1. Through the Recovery Act, the DOE invested about $4.5 billion in the power grid since 2010 to modernize it and “increase its reliability”. $4.5 billion seems like a fairly large number, unless you’re talking about a single machine that serves as the lifeblood to nearly every human in North America—a machine that was conceived in 1882 by Thomas Edison—with little changed since then, conceptually speaking. For people who reside in weather-challenged areas, such as my home state of Michigan, a home generator is almost as necessary of an appliance as a microwave, and people are scrambling to go “off-grid” with alternative energy solutions—an act that will not provide them immunity should the lights go out everywhere else. And for what it’s worth, for those of you sporting solar and wind energy, you’re further taxing the grid—the grid just wasn’t designed to accommodate the surges and lulls of such systems, however green you find them.
2. Power outages—just the ones due to severe weather—cost the U.S. economy between $18 and $33 billion annually in spoiled inventory, delayed production, grid damage, lost wages and output. Despite a few billion dollars being thrown at the grid to improve its resiliency or reliability, the number of outages due to weather is expected to increase, assuming that climate change will indeed intensify extreme weather, as some predict.
3. The total annual cost from power outages, per federal data published in The Smart Grid: An Introduction, is a whopping $150 billion.
4. As of 2014, the DOE had generously spent $100 million (million, not billion) into modernizing the grid for the specific purposes of surviving a cyber incident by maintaining critical functions. This would be measures separate from making the grid more reliable.
5. The American Society of Civil Engineers gave the electrical grid a grade of D+ in early 2014 after evaluating the grid for security and other vulnerabilities.
6. The average age of large power transformers (LPTs) in the US is 40 years, with 70 percent of all large power transformers being 25 years or older. According to the DOE, “aging power transformers are subject to increased risk of failure.”
7. LPTs cannot be easily replaced. They are custom built, have long lead times (even 20 months, in some cases), cost millions of dollars, are usually purchased from foreign entities due to limited U.S. capacity, and weigh up to 400 tons. All this means that patching and fixing is likely to be favored over replacement, despite their age and associated risk.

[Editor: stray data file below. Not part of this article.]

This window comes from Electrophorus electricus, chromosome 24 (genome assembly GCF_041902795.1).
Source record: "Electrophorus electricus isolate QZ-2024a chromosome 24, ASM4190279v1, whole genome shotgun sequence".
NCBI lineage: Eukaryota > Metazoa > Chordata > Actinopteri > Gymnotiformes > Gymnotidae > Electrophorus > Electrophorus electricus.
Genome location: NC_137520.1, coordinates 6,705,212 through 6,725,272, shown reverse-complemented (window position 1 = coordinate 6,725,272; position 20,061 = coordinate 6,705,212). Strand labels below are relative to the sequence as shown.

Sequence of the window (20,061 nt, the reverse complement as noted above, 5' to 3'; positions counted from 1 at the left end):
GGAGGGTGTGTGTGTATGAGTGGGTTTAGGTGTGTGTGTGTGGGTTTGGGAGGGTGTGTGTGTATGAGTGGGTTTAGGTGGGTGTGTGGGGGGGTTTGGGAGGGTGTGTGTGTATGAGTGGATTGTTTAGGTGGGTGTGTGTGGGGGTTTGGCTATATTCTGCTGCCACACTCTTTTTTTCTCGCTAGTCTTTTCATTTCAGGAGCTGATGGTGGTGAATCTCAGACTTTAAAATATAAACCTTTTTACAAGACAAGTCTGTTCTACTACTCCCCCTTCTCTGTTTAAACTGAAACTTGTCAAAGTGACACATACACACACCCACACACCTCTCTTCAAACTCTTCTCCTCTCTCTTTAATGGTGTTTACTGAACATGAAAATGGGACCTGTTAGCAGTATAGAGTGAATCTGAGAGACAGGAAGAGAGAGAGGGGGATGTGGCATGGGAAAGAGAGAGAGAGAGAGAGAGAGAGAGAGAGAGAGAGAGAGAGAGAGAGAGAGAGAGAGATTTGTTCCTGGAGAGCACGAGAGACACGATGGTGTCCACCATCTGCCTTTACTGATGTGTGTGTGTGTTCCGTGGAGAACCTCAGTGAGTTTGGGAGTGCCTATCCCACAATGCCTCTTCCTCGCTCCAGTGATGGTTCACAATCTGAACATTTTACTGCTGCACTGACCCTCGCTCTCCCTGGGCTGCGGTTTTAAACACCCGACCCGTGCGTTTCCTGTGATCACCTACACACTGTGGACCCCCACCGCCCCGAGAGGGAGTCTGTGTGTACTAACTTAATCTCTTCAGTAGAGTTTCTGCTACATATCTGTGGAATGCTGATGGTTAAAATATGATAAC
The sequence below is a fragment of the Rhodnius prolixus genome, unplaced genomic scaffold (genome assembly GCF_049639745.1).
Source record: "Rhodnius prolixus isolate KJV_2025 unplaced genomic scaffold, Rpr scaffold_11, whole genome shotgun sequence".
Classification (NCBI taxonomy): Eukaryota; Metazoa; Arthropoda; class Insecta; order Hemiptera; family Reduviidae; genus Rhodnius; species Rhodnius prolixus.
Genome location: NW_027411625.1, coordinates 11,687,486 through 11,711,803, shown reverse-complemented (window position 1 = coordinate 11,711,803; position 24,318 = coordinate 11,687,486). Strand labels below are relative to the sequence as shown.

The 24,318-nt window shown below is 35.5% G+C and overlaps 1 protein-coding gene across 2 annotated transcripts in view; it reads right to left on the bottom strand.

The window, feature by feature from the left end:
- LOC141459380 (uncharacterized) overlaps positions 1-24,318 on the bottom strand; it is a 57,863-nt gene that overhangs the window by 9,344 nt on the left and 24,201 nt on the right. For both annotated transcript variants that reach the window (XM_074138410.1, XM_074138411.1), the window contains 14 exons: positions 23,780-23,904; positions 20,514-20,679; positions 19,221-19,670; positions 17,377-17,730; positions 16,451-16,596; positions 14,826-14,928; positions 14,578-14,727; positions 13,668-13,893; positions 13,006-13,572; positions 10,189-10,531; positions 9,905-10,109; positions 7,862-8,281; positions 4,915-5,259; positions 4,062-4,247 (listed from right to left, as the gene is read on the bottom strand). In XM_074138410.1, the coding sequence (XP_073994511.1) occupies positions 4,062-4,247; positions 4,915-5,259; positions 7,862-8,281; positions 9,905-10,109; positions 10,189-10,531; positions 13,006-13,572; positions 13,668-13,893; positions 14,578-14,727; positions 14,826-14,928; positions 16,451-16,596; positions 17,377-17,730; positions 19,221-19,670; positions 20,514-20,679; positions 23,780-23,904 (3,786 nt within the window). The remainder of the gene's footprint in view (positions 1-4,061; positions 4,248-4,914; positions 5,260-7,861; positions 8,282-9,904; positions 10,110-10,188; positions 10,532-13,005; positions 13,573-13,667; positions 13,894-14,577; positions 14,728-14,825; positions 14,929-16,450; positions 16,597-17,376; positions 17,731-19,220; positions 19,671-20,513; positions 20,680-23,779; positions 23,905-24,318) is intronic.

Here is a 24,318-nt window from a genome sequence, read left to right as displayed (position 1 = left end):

Working with those figures, most of which are provided by federal sources, this means the U.S. invested, from 2010 to 2014, $4.5 billion to modernize the grid, along with an additional $100 million to stave off cyber threats. That’s $4.6 billion over four years, or $1.15 billion per year in upgrades. Next to the $150 billion lost each year due to outages, it looks like someone has done some subpar calculating.
The security of the power grid, which is a separate issue from the reliability of the power grid, is a whole other issue that concerns itself with hypothetical one-off scenarios—albeit terrible one-off scenarios. But at least there’s a chance that those one-off scenarios, such as a cyber-attack on the grid or some terrorist activity, would not come to fruition. A chance, at least.
What we are certain of, is that severe weather will continue to stress and threaten our power grid. And unless something changes, ultimately, it will fail. So when we talk about reliability, we’re talking about “when” and “for how long” scenarios, not “what if”.
The how-long factor plays a huge role into how bad is “bad”; not because of the events that one knows will follow, which includes mass food spoilage, deaths due to overheating in the hot summer months, deaths due to freezing in the cold regions, and the halting of everything we take for granted these days—airlines, internet and most other forms of communication.
All that sounds pretty bleak, but when you throw into the mix the mania and hysteria that would ensue shortly after such catastrophic events, it will be so much worse. Best-selling author Charles Mackay, in his book Extraordinary Popular Delusions and the Madness of Crowds, does a pretty good job describing, through example, how crowd decisions and reactions are significantly less sensible than individual decisions—sometimes downright nutty, as evidenced by Tulip Mania, where supply and demand—or in this case scarcity and demand, drove up the prices of tulip bulbs to ridiculous levels.
In the context of blackouts, we saw this in 1977, when a lightning strike in New York on a Hudson River substation tripped two circuit breakers, causing power to be diverted in order to protect the circuit. The chain of events that followed ended in an entire blackout for the area, which led to mass rioting, over 1000 deliberately set fires, the looting of 1600 stores, and the eventual arrest of 4,500 perpetrators and the injury of 550 officers, according to some estimates. The power was only out for 25 hours, and in one area.
In all likelihood, the haves (those who have removed themselves from the grid and prepared accordingly) will soon be overrun by the have-nots in the event of any extended blackout, with heavily populated areas taking the brunt of the chaos—and your solar roof panels or generator will not suffice as your savior.
The U.S. would be wise to follow the lead of some other countries, such as Denmark, which has decentralized its grid, but we doubt the cash exists to fund such an ambitious overhaul of an archaic system that has been left essentially unattended for decades upon decades.